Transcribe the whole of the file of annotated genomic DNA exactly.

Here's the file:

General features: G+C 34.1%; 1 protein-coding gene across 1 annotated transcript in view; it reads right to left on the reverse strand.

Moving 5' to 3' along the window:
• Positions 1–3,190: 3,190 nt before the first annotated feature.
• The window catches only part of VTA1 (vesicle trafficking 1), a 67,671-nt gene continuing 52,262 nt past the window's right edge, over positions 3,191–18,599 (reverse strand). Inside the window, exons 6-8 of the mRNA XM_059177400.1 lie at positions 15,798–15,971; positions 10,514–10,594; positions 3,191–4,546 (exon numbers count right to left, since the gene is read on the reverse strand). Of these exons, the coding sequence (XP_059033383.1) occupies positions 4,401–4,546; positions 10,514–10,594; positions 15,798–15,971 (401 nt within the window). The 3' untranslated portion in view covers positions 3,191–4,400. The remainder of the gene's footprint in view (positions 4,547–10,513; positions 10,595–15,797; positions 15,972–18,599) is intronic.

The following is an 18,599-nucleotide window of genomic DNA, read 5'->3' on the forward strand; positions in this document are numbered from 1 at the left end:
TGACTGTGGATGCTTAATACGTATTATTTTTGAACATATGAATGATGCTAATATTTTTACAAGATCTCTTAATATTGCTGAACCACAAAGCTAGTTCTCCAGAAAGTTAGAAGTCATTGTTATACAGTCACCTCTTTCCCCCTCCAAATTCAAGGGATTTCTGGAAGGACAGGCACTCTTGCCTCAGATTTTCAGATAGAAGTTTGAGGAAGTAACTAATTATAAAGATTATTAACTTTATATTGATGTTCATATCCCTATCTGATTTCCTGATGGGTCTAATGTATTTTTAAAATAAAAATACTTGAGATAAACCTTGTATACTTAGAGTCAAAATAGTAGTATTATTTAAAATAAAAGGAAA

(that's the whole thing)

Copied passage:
General features: G+C 34.1%; 1 protein-coding gene across 1 annotated transcript in view; it reads right to left on the reverse strand.

Moving 5' to 3' along the window:
• Positions 1–3,190: 3,190 nt before the first annotated feature.
• The window catches only part of VTA1 (vesicle trafficking 1), a 67,671-nt gene continuing 52,262 nt past the window's right edge, over positions 3,191–18,599 (reverse strand). Inside the window, exons 6-8 of the mRNA XM_059177400.1 lie at positions 15,798–15,971; positions 10,514–10,594; positions 3,191–4,546 (exon numbers count right to left, since the gene is read on the reverse strand). Of these exons, the coding sequence (XP_059033383.1) occupies positions 4,401–4,546; positions 10,514–10,594; positions 15,798–15,971 (401 nt within the window). The 3' untranslated portion in view covers positions 3,191–4,400. The remainder of the gene's footprint in view (positions 4,547–10,513; positions 10,595–15,797; positions 15,972–18,599) is intronic.

The following is an 18,599-nucleotide window of genomic DNA, read 5'->3' on the forward strand; positions in this document are numbered from 1 at the left end:
TGACTGTGGATGCTTAATACGTATTATTTTTGAACATATGAATGATGCTAATATTTTTACAAGATCTCTTAATATTGCTGAACCACAAAGCTAGTTCTCCAGAAAGTTAGAAGTCATTGTTATACAGTCACCTCTTTCCCCCTCCAAATTCAAGGGATTTCTGGAAGGACAGGCACTCTTGCCTCAGATTTTCAGATAGAAGTTTGAGGAAGTAACTAATTATAAAGATTATTAACTTTATATTGATGTTCATATCCCTATCTGATTTCCTGATGGGTCTAATGTATTTTTAAAATAAAAATACTTGAGATAAACCTTGTATACTTAGAGTCAAAATAGTAGTATTATTTAAAATAAAAGGAAA